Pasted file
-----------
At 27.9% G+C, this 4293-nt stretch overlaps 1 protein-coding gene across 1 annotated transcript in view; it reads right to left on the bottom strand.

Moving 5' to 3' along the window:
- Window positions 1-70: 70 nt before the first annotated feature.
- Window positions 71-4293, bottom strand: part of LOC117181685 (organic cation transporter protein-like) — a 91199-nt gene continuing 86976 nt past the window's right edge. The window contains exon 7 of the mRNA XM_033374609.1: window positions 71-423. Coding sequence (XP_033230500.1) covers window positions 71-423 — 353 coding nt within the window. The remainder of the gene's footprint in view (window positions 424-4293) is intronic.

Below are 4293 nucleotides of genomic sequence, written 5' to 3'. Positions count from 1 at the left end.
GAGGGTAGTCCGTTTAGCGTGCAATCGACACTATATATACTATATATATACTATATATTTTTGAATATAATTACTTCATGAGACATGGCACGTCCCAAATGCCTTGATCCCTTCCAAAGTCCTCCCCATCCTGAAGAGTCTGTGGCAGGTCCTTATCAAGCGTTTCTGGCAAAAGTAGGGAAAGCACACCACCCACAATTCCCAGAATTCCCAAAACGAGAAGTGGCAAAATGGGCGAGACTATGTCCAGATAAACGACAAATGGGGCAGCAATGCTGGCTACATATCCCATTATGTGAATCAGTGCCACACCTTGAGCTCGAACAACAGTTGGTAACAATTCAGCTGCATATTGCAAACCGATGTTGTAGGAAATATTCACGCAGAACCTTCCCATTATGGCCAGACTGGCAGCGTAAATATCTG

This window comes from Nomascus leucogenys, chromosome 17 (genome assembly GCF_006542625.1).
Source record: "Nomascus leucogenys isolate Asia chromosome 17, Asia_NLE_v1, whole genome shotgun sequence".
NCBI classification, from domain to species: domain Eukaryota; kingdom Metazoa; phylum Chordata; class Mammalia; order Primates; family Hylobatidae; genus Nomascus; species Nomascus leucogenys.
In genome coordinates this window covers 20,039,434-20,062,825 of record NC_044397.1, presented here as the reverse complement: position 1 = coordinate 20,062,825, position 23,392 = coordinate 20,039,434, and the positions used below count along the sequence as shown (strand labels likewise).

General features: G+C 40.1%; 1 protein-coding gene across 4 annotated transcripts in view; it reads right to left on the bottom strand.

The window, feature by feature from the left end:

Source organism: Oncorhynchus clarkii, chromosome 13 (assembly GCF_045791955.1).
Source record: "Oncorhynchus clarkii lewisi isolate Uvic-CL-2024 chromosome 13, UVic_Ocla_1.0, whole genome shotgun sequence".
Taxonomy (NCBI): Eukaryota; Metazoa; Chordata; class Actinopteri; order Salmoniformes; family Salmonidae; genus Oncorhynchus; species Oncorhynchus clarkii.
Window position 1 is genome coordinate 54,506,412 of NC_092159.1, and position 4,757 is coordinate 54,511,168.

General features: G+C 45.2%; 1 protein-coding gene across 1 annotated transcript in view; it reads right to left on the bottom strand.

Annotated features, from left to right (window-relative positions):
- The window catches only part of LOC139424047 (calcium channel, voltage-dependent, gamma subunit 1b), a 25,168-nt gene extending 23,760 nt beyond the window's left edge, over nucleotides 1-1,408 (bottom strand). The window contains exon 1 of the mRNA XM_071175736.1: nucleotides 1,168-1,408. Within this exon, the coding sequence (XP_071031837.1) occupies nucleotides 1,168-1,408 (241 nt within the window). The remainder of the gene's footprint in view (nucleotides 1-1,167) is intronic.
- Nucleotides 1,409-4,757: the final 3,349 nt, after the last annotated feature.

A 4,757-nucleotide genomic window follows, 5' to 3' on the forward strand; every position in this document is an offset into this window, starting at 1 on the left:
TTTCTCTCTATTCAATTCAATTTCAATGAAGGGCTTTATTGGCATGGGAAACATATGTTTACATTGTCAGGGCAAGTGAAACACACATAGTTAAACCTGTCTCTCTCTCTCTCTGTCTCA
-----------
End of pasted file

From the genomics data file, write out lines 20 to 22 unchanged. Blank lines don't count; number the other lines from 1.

- Nucleotides 1,409-4,757: the final 3,349 nt, after the last annotated feature.

A 4,757-nucleotide genomic window follows, 5' to 3' on the forward strand; every position in this document is an offset into this window, starting at 1 on the left:
TTTCTCTCTATTCAATTCAATTTCAATGAAGGGCTTTATTGGCATGGGAAACATATGTTTACATTGTCAGGGCAAGTGAAACACACATAGTTAAACCTGTCTCTCTCTCTCTCTGTCTCA